Media images of hackers, movies, newspapers, web pages, and books

Copyright Peter Timusk © 2000

    Hackers are depicted in a variety of movies. The first was War Games in 1984. Here, a teenage boy accidentally cracked into a war-game-playing computer. In Sneakers, a traditional good guy break-in film, high tech companies made an appearance. Ian Fleming's James Bond looked at a Russian hacker in Golden Eye. There is actually a film called Hackers. There are  numerous others, such as  Matrix and Johnny Mnemonic both starring Keanue Reeves, that show hackers in a special effects and dramatic way.
    Hackers are being portrayed in these films as special people to be, and the cops or computer security people are being portrayed (as cops are prone to be in movies) as inept, corrupt or bumbling fools. This does not bode well for the future of computer security. Romanticized images of hackers are going to affect youth and other sensitive audiences.
    Now, in the year 2000, there is TV show called Level 9. Level 9 is the name of a police team that investigates hackers. From the dramatics of this prime time show we can quickly conclude that either most criminals are now aware of the Internet and using it for crime, or that hackers are very dangerous people indeed. This show plays off the already existing images of hackers in the media.
    The Canadian Broadcasting Company has done a news story on Hackers in 2001. Here hackers were shown to have access to Internet connected computers of the journalist and certain victims. As well this story made the claim that anyone could become a hacker by searching for hacker tools on the Internet.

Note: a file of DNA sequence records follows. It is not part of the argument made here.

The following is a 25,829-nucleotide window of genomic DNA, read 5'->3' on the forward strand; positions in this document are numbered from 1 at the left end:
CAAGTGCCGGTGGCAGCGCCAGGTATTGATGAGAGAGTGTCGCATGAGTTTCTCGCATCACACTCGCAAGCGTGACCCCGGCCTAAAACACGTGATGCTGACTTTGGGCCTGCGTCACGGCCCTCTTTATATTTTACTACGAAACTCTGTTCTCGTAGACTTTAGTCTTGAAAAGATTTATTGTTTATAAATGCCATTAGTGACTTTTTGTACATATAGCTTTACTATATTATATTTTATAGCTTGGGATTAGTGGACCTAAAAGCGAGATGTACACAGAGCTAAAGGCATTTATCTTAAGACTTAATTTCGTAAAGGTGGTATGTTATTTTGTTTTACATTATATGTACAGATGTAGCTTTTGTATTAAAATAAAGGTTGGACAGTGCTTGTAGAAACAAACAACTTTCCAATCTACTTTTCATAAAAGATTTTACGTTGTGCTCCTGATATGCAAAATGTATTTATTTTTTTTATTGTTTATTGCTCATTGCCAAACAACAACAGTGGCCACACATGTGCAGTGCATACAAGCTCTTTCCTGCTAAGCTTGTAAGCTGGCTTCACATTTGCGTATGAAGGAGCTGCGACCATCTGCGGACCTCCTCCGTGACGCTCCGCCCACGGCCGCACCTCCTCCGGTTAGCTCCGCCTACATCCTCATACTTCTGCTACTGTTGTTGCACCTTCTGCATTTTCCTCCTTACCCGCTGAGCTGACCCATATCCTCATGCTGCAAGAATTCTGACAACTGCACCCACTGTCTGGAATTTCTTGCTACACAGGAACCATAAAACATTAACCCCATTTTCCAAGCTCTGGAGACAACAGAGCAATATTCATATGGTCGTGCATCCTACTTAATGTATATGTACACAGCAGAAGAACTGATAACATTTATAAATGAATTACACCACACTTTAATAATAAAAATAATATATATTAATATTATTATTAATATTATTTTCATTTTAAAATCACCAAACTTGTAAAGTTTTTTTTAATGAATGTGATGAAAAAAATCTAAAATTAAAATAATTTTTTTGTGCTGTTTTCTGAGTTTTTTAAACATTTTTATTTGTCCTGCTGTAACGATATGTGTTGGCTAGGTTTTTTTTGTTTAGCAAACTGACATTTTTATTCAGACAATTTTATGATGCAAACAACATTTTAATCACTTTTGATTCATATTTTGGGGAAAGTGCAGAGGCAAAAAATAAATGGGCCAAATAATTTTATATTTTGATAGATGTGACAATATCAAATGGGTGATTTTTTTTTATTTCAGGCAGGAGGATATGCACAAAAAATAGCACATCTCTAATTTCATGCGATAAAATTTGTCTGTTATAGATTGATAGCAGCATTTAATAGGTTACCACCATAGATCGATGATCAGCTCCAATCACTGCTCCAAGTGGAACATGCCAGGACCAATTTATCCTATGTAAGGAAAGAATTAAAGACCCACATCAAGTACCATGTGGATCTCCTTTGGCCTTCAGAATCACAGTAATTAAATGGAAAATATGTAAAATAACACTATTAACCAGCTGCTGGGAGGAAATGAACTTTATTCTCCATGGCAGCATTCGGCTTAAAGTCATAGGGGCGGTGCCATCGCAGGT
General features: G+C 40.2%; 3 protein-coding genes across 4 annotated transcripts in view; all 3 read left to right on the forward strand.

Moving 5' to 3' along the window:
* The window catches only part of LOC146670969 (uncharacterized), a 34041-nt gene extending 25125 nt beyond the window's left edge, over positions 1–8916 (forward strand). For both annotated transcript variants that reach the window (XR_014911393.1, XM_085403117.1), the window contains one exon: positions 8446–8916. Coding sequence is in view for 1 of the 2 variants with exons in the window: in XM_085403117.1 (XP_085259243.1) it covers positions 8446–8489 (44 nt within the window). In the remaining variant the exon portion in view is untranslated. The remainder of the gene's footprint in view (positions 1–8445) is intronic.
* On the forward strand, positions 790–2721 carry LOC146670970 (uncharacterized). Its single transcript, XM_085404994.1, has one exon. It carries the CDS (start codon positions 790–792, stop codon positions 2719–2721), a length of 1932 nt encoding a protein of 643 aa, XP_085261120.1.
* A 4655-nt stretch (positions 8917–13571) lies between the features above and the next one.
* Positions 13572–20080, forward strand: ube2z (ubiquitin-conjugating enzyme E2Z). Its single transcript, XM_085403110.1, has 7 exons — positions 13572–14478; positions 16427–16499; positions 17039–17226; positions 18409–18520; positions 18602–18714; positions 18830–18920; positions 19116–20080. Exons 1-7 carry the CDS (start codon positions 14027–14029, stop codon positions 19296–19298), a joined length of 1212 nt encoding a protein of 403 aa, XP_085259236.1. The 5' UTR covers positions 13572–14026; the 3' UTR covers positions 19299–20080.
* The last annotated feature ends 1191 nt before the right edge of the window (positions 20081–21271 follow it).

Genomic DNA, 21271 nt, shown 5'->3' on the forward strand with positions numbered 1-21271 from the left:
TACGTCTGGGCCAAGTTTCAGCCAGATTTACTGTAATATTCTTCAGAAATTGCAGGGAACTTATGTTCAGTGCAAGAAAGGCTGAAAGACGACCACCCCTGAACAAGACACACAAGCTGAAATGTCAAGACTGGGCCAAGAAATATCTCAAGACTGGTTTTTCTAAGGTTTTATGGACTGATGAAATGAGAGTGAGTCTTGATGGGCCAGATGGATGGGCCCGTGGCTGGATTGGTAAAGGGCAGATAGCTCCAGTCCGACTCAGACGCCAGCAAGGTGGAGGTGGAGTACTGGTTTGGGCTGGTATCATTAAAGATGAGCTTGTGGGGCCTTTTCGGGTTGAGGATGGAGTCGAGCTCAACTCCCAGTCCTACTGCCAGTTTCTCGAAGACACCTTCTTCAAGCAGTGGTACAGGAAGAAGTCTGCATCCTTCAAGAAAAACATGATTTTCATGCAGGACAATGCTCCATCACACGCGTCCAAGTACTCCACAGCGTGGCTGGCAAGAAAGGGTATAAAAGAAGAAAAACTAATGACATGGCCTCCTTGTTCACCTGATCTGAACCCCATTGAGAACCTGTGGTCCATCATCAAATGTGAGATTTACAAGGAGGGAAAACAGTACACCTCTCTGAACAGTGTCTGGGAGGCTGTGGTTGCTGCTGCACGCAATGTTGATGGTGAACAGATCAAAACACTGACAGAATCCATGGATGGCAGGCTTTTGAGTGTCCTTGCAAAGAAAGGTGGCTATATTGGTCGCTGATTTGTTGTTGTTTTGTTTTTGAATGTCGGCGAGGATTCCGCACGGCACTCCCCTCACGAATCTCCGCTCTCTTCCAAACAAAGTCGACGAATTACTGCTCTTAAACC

Newspapers take another view, it seems (based on my reading  of the daily newspaper in my city of Ottawa). 'Hackers are crooks' is the story. Stories of criminal suspects, court cases, and estimations of damages appear with each new virus such as with the Melissa virus or the Love Bug virus. These stories seem generally to be a fair picture, although magazines and investigative articles still use typical biases and border on racist propaganda aimed at supporting the commercial interests of the American computer industry.
    Various web sites such as,, and many others service the hacker community on-line. Most major computer news web sites carry stories of hackers, cases before the courts, and on going investigations. There are also hacker web pages written for the 'good'  hacker defined as someone who writes software and is not criminal. And finally, there are numerous computer security web sites as well that help with users' viruses, and publish accounts of hackers and their cases.
    There are numerous books to learn the art of hacking with computers. As well, the books in my reference section cover hackers in the popular press.

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Copyright Peter Timusk © 2000, 2001. Last updated May 3rd,  2001. Created August 28th, 2000.
Web site for 32.214,  Carleton University.
Course Professor: Diane E. Dubrule Assistant Professor and Web Master Department of Philosophy.